• The formula for the induced voltage in an armature conductor is

•The induced voltage is directly proportional to the velocity component, V = vc /(sin L*8*), which is perpendicular to the magnetic field.

• The instantaneous value of alternating voltage is given by

• *Alternating voltage *is a voltage that changes continuously with time. It rises from zero to a maximum value in one direction, decreases to zero, rises to the same maximum value in the opposite direction, again decreases to zero, and then repeats these values at equal intervals of time.

• *Alternating current *is a current that changes continuously with time. It rises from zero to a maximum value in one direction, decreases to zero, rises to the same maximum value in the opposite direction, again decreases to zero, and then repeats these values at equal intervals of time.

• A *cycle *of alternating voltage or alternating current can be defined as that voltage or current that rises from zero to a positive maximum value, returns to zero, then rises to a negative maximum value, again returns to zero, and repeats these values at equal intervals of time.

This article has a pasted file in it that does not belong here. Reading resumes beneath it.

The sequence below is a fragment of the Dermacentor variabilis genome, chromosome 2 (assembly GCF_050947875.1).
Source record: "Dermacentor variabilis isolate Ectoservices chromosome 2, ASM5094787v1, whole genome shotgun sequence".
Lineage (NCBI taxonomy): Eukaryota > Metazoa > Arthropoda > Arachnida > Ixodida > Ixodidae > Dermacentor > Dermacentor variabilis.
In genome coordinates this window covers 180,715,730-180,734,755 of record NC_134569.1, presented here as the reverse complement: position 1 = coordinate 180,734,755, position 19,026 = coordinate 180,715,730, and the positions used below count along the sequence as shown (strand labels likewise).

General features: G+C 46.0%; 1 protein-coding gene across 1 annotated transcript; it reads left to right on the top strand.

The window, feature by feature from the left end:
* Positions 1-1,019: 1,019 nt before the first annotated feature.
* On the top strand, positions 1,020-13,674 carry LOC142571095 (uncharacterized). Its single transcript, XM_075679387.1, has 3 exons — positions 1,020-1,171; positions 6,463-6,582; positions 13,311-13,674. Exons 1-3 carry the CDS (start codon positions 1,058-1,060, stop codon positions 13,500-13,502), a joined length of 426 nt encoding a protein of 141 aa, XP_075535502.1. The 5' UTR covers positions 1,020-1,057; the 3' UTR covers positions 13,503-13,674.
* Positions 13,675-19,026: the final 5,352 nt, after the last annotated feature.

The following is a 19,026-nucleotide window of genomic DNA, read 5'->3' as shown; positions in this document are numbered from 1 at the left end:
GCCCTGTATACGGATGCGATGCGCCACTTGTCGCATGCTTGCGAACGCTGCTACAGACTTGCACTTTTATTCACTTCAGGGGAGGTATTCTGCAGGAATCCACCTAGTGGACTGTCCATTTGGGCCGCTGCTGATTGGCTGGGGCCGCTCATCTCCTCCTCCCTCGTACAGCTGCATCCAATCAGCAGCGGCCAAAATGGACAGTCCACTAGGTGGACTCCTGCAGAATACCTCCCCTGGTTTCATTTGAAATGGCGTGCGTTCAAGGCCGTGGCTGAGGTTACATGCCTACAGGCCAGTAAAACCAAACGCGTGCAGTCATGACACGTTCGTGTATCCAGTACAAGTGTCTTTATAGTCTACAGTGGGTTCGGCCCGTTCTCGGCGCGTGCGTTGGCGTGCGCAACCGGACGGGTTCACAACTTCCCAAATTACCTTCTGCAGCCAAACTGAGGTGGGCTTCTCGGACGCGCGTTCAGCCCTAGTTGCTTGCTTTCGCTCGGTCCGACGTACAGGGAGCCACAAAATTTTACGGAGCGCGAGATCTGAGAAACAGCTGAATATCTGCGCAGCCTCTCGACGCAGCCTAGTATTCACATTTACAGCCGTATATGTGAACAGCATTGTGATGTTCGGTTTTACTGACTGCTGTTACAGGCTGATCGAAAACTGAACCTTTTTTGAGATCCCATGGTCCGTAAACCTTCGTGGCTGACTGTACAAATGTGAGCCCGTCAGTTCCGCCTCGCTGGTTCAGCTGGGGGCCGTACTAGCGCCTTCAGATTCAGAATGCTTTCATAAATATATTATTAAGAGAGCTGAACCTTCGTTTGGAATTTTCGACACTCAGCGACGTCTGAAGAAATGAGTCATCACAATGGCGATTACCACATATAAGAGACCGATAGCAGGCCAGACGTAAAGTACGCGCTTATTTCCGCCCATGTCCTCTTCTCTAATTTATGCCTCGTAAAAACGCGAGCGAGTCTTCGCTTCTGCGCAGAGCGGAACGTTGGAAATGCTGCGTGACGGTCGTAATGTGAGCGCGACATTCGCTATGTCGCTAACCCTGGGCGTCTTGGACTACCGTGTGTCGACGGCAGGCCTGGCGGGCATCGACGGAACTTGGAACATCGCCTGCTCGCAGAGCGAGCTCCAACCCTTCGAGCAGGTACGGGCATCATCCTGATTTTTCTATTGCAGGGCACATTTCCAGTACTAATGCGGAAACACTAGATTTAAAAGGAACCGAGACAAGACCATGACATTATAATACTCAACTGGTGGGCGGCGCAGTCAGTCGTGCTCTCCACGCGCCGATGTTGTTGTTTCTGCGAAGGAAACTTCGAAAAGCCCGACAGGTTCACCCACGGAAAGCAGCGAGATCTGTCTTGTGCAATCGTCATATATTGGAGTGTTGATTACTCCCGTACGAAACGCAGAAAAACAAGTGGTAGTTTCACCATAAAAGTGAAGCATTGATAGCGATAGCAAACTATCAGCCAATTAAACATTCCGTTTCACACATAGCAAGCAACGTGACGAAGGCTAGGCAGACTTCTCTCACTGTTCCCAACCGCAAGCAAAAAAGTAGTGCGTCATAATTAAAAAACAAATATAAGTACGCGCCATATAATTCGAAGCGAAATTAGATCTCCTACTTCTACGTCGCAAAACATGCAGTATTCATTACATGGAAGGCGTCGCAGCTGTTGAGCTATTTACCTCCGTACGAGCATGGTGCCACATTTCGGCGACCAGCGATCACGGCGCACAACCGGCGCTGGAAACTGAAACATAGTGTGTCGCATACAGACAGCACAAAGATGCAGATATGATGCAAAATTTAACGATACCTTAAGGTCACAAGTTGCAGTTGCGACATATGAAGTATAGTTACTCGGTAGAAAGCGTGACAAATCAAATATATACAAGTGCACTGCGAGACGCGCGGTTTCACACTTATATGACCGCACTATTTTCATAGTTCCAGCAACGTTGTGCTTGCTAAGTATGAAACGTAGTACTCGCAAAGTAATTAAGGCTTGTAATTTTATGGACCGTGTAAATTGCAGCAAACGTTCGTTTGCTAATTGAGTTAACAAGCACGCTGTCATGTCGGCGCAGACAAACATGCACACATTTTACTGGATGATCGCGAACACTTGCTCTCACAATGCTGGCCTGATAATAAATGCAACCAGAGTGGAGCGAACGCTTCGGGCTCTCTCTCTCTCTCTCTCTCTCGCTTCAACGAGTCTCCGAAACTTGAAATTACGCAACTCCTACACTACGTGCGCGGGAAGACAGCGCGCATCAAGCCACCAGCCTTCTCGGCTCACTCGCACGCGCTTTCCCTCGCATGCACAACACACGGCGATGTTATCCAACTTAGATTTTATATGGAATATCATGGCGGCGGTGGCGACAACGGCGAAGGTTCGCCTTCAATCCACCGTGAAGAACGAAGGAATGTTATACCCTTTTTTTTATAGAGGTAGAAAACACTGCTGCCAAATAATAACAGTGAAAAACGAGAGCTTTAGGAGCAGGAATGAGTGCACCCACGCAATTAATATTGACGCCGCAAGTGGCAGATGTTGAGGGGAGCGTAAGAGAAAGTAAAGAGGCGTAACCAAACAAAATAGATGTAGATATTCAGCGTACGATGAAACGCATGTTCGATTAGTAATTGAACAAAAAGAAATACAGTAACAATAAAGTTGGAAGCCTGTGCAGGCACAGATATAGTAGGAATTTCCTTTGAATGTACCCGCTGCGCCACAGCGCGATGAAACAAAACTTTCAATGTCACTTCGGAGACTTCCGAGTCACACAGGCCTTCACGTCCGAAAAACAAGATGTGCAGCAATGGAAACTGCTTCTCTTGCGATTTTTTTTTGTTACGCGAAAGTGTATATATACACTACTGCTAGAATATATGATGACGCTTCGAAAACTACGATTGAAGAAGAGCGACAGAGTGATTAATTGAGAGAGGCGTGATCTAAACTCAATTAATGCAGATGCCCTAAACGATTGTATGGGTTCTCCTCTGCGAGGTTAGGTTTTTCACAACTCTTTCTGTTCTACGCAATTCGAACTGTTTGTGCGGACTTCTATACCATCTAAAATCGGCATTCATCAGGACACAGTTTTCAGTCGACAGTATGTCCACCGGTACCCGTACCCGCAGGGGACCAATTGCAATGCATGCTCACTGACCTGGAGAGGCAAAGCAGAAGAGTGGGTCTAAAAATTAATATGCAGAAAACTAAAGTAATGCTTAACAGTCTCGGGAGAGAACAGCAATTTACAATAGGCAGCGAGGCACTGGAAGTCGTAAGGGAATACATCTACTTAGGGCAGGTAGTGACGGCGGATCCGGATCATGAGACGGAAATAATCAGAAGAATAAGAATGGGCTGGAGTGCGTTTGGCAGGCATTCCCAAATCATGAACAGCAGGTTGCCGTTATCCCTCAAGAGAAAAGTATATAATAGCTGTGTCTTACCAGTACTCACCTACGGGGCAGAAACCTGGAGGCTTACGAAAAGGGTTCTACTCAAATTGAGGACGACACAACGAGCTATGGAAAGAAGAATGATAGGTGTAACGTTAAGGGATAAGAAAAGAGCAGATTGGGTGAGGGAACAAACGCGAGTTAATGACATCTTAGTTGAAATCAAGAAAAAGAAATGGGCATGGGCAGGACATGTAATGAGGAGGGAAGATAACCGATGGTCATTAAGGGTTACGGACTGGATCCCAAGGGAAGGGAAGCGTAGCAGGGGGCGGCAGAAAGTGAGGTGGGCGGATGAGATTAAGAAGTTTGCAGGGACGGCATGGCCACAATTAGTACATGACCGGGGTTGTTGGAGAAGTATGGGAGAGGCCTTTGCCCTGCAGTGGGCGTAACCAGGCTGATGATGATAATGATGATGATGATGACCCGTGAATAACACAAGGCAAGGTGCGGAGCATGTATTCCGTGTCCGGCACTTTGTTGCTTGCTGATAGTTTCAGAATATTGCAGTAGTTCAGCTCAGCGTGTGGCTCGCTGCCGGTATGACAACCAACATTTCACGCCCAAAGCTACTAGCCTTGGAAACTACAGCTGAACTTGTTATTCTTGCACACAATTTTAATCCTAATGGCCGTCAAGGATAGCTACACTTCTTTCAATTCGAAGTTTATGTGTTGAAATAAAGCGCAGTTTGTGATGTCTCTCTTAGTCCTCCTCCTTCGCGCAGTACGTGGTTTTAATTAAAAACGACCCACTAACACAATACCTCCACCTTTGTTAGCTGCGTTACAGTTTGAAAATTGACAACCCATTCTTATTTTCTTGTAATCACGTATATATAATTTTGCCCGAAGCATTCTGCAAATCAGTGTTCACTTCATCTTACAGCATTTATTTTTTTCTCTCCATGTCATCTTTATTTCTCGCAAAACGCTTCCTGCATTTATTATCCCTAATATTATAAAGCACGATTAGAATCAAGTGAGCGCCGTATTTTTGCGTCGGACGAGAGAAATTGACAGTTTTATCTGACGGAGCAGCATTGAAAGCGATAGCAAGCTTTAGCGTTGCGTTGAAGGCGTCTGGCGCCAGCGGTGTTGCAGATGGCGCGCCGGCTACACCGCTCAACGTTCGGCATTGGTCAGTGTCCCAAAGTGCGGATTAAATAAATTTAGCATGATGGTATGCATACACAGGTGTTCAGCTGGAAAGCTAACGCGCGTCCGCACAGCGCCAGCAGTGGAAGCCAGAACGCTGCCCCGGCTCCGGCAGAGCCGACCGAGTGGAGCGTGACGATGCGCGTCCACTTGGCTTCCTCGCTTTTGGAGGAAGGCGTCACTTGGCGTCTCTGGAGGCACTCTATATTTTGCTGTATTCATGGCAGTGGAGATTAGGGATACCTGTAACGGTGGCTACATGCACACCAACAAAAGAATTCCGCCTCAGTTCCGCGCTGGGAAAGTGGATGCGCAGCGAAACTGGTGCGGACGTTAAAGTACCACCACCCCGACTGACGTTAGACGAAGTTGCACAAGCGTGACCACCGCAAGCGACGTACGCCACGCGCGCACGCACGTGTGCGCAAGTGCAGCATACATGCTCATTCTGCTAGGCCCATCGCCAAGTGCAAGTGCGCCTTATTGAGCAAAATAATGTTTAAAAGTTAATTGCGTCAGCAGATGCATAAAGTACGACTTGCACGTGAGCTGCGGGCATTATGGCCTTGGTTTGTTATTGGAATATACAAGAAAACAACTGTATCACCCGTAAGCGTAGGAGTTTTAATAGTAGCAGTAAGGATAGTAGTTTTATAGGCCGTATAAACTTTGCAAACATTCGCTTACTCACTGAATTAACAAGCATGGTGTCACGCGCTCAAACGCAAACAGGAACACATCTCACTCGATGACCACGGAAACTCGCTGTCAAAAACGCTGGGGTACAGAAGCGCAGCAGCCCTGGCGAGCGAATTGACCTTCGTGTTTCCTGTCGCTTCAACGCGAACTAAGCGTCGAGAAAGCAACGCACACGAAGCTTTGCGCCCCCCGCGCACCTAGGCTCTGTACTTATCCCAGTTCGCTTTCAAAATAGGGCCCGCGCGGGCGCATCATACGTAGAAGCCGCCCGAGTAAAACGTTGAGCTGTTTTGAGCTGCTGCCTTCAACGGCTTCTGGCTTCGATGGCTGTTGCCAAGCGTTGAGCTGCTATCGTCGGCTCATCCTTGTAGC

• *F**r**equency *is the number of complete events or cycles per second (Hz) of alternating voltage or alternating current.

• Each cycle is divided into two alternations, with each alternation equal to 180 electrical time degrees.

• The relationship between the number of poles, speed, and frequency is expressed by

• As the number of poles in an ac generator increases, the actual required driven speed in r/min decreases proportionally for a given frequency.

• When using a higher frequency, less iron and copper are required in transformers, motors, and other electrical equipment.

• Alternating-voltage waveforms are not all sine waves. They may be *distorted wave- forms *caused by *harmonics *superimposed on the fundamental wave.

###### Achievement Review